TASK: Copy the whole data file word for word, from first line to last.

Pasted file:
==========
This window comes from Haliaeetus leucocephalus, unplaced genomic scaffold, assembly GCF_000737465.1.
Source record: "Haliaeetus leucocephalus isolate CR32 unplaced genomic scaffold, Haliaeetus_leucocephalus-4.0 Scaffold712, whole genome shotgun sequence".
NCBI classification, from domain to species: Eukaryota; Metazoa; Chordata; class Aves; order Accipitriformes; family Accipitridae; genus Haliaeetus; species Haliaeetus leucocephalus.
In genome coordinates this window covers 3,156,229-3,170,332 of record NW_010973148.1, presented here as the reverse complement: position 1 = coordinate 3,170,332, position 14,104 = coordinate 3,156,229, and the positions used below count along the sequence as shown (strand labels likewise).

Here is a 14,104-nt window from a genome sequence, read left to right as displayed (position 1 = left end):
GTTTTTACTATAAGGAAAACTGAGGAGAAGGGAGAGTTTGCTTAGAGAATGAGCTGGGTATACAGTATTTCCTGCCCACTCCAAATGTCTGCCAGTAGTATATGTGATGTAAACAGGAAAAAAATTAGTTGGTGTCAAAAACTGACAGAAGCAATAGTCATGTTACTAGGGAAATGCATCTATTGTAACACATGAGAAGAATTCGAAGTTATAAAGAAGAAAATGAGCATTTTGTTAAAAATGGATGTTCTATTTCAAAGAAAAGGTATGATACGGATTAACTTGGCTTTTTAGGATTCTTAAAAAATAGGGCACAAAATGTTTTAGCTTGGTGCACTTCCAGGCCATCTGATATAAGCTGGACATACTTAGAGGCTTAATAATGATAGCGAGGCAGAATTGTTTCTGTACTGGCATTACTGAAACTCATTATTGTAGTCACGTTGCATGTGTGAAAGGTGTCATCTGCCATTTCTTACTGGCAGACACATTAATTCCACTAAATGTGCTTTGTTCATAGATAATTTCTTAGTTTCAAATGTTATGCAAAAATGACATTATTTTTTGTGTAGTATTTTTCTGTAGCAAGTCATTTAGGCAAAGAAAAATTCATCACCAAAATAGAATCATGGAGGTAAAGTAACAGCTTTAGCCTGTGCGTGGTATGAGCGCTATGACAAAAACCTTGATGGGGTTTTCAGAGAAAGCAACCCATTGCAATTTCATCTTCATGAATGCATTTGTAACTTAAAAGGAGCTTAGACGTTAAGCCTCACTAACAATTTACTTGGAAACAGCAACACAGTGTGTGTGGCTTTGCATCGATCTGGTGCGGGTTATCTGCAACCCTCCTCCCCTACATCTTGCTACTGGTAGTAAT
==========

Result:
This window comes from Haliaeetus leucocephalus, unplaced genomic scaffold, assembly GCF_000737465.1.
Source record: "Haliaeetus leucocephalus isolate CR32 unplaced genomic scaffold, Haliaeetus_leucocephalus-4.0 Scaffold712, whole genome shotgun sequence".
NCBI classification, from domain to species: Eukaryota; Metazoa; Chordata; class Aves; order Accipitriformes; family Accipitridae; genus Haliaeetus; species Haliaeetus leucocephalus.
In genome coordinates this window covers 3,156,229-3,170,332 of record NW_010973148.1, presented here as the reverse complement: position 1 = coordinate 3,170,332, position 14,104 = coordinate 3,156,229, and the positions used below count along the sequence as shown (strand labels likewise).

Here is a 14,104-nt window from a genome sequence, read left to right as displayed (position 1 = left end):
GTTTTTACTATAAGGAAAACTGAGGAGAAGGGAGAGTTTGCTTAGAGAATGAGCTGGGTATACAGTATTTCCTGCCCACTCCAAATGTCTGCCAGTAGTATATGTGATGTAAACAGGAAAAAAATTAGTTGGTGTCAAAAACTGACAGAAGCAATAGTCATGTTACTAGGGAAATGCATCTATTGTAACACATGAGAAGAATTCGAAGTTATAAAGAAGAAAATGAGCATTTTGTTAAAAATGGATGTTCTATTTCAAAGAAAAGGTATGATACGGATTAACTTGGCTTTTTAGGATTCTTAAAAAATAGGGCACAAAATGTTTTAGCTTGGTGCACTTCCAGGCCATCTGATATAAGCTGGACATACTTAGAGGCTTAATAATGATAGCGAGGCAGAATTGTTTCTGTACTGGCATTACTGAAACTCATTATTGTAGTCACGTTGCATGTGTGAAAGGTGTCATCTGCCATTTCTTACTGGCAGACACATTAATTCCACTAAATGTGCTTTGTTCATAGATAATTTCTTAGTTTCAAATGTTATGCAAAAATGACATTATTTTTTGTGTAGTATTTTTCTGTAGCAAGTCATTTAGGCAAAGAAAAATTCATCACCAAAATAGAATCATGGAGGTAAAGTAACAGCTTTAGCCTGTGCGTGGTATGAGCGCTATGACAAAAACCTTGATGGGGTTTTCAGAGAAAGCAACCCATTGCAATTTCATCTTCATGAATGCATTTGTAACTTAAAAGGAGCTTAGACGTTAAGCCTCACTAACAATTTACTTGGAAACAGCAACACAGTGTGTGTGGCTTTGCATCGATCTGGTGCGGGTTATCTGCAACCCTCCTCCCCTACATCTTGCTACTGGTAGTAAT